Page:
5A: Ignore the poha for perhaps an hour while you get out your blender, clean it, make sure that the impeller rotates freely, and perform Step 6:
6: Grind the urad in the blender until it is a smooth paste. If you need to add a little water, that’s fine, but don’t make it soupy.
7: Add the poha and just enough water to allow you to continue; grind until the batter is smooth and creamy. (I had to add water several times in order to do this, because I didn’t put enough into the poha when I soaked them. That, however, is probably better than having too much water.)
8: Return the batter to a container of suitable size. Assuming that it makes dosas that taste the way you like them, keep it refrigerated. Again, I will confess that I am new enough to this that I don’t really know whether it’s okay to leave it out for any length of time; I have avoided doing that.
Now a word about making dosas, from an amateur dosa maker: I find that I need to have the pan oiled well enough that the dosa doesn’t stick to it [I am not using a nonstick pan]. On my mom’s electric stove, I set the large burner to 6. (Her stove does not go to 11. Ahem.) I pour the batter in, using a circular motion, and let it bubble until the bottom is golden. Then I flip it and let it go until it is done. This does not (not) produce a dosa of the sort you would get in a restaurant, but it is certainly close enough for folk music of an unpractised DIY sort, and the flavor of my current batch is more than satisfactory.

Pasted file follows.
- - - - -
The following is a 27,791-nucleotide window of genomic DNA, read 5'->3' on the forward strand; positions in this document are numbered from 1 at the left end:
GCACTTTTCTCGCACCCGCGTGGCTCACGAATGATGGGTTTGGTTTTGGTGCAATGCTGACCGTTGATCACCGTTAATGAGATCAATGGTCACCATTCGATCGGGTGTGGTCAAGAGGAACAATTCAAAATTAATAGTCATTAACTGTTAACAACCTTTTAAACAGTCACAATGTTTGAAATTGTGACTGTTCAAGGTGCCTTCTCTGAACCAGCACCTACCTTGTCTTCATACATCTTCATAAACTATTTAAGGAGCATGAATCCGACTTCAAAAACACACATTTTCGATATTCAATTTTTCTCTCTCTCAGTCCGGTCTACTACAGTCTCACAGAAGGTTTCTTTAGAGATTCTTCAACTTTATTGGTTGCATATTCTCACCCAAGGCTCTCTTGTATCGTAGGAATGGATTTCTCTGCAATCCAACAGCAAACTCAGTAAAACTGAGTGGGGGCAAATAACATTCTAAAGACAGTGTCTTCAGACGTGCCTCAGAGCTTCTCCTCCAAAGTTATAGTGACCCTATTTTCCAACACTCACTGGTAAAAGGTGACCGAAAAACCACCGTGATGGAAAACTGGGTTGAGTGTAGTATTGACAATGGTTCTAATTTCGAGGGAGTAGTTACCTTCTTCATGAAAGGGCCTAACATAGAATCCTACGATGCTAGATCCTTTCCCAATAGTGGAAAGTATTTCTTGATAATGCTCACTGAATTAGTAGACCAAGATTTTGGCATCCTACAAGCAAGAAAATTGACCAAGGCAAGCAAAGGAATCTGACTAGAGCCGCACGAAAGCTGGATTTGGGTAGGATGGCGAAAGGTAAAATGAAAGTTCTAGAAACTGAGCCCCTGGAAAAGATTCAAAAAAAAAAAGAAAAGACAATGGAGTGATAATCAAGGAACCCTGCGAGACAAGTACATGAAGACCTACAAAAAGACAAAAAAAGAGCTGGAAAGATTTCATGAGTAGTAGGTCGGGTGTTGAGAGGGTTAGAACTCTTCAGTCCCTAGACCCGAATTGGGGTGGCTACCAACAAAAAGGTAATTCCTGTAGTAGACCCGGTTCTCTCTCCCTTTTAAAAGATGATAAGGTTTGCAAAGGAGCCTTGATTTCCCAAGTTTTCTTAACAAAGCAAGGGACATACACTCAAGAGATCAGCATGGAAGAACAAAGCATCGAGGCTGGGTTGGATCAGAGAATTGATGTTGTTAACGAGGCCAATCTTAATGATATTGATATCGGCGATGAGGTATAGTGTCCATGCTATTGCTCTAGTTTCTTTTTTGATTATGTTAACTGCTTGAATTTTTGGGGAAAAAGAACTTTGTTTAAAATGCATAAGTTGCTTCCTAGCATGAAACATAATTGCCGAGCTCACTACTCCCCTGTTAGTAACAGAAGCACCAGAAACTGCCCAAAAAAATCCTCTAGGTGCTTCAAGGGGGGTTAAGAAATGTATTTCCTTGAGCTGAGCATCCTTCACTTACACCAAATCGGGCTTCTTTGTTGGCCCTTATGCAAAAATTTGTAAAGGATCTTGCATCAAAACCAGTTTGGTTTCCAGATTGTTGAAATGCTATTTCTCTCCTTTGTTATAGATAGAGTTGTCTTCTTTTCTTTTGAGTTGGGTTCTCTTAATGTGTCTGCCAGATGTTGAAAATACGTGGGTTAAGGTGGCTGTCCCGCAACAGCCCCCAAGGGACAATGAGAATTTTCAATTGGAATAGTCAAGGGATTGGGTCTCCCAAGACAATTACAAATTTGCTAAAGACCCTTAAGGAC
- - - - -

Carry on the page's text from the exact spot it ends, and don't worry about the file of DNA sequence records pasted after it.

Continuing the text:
I have, btw, vaguely looked for a wider pan so I can make larger dosas, but it would have to have a very good heat spreader on it in order to work well. I&rsqsuo;m thinking about a DIY approach to that, as well, but it will be a while if I can do it at all.
Although I have been enjoying #4 [see previous posting], it is not without its faults. There is also the fact that I seem to be on a roll at the moment. When I encountered this
at a thrift store for $14.99, I was happy to nab it. The reason for the low price was obvious, as the instrument was out of the box when I found it:
(Some poor fool had put heavy guitar strings on it. This is not viable.) The damage was, of course, a huge advantage for me: it greatly simplified the process of drilling the two new holes in the bridge. (I used a very short piece of wire coathanger, and the entire process couldn’t have taken as long as 5 minutes, perhaps 10 if you include preparing the “drill”.) OTOH, the nut at the top of the fingerboard was firmly attached, and the two new slots I made in it are wider than they really should be. Eventually I will do something about that, but for now they’ll do.